Medieval armor offered a great level of protection. Yet, when we look at a medieval suit of plate armor then one thing immediately attracts attention. While basically the entire body is covered by plate, one very specific part of the body – the groin – does not have any dedicated armor as protection. So in the following, I would like to explain why armoring the groin was so difficult in the Middle Ages and what knights used to protect their groin.
Throughout the Middle Ages, the Hauberk, a shirt of chainmail that hung down to the knees, was the main protection for a knight`s groin. In the 14th century, some armorers added a long, narrow stripe of mail on the backside of the Hauberk that could be pulled through the legs and attached to the front for additional groin protection. In the Late Middle Ages, Faulds and Culets (pieces of plate armor) were developed to protect the groin.
Let`s take a closer look and start by looking at why it was so hard to armor the groin.
The problem with medieval groin armor
It seems kind of odd that such an important area like the groin seems to be mostly unprotected by medieval armor.
But it actually makes sense.
Medieval armor was designed in a way that limited the mobility of its wearer as little as possible. But that meant that certain parts of the body that needed to move freely (like the armpits, the inside of the elbows, and the groin) could not be protected with additional layers of armor without limiting the mobility of the knight.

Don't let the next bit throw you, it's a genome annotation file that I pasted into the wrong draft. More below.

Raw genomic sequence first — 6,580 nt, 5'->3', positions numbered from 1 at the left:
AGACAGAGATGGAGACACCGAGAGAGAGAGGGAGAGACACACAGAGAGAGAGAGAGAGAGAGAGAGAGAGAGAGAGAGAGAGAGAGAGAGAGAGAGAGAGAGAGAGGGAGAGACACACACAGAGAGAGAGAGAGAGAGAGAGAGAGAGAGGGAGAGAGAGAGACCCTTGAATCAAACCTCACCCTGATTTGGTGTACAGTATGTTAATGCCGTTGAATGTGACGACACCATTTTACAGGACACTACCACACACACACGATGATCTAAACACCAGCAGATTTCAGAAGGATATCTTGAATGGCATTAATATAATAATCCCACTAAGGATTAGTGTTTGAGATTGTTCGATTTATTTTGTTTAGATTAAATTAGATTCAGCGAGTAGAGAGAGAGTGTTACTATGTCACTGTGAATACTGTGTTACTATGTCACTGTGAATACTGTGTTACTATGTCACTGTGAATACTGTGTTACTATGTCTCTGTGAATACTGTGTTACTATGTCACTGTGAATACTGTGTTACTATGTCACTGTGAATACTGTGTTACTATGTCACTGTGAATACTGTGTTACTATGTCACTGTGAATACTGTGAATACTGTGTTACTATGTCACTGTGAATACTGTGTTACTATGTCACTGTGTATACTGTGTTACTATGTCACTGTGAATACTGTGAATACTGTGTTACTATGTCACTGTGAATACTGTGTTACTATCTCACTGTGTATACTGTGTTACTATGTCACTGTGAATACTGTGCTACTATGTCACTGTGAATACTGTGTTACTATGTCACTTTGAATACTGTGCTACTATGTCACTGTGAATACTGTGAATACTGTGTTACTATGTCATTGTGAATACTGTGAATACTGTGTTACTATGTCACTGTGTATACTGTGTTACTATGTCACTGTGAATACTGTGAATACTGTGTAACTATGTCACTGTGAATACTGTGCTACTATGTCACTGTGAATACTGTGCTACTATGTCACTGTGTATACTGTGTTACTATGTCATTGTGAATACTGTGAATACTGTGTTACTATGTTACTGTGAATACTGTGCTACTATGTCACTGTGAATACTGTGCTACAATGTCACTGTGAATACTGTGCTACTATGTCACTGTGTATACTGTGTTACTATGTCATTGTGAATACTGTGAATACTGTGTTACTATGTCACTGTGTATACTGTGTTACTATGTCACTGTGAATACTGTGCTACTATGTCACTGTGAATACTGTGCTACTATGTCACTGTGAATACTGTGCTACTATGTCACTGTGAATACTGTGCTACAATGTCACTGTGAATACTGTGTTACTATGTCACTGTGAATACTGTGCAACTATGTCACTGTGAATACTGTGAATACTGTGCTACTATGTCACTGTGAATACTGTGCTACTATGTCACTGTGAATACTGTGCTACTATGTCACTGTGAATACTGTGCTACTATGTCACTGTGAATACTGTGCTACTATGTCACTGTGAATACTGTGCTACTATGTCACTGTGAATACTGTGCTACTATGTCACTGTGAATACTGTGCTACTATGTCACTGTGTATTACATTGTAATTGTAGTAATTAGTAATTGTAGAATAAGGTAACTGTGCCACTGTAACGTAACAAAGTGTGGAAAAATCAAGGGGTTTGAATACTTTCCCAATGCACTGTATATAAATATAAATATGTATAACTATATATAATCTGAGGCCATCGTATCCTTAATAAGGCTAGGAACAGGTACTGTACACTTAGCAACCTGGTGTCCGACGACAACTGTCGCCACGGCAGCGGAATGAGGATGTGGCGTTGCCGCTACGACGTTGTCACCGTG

But separate groin protection was also not that high on the priority list since the already worn armor also protected the groin (more on that in a moment) and the knights also fought in a way that reduced the risk of injuries to the groin.
I mean when a knight fought on horseback, he basically had the body of the horse to stop any attacks on his groin. And when a knight fought on foot then he was still aware of the weak points of his armor. In that case, he would take extra caution to cover his groin through his fighting style.
I actually wrote an entire article showcasing how hard it was to kill a knight in his armor despite the armor having less protected parts. And here you can find my article with more information on the effectiveness of medieval knights in battle.
Ok, so let`s now look at the ways the armor that a knight wore in battle already protected his groin without any additional dedicated armor pieces.
Protecting the groin with chainmail
Not only did the used types of armor change over the course of the Middle Ages, but so did the protection for the groin.
The Hauberk, a knee-long shirt of mail, was used by knights in the Early & High Middle Ages. Since it was knee-long it also offered adequate protection for the groin. At that point in time, there was no additional groin armor since it would have drastically limited the mobility of the knight in his armor.
There were also so-called chausses, leggings made of chainmail that were worn as leg protection. These chausses reached above the knee and ended somewhere in the middle of the thigh. So they as well didn`t offer any additional protection for the groin. And especially during the Early Middle Ages, these chausses (leggings made of mail) were quite rare since they were expensive. They only became common among knights in the 12th century, and after 1200 AD, almost every knight wore chausses.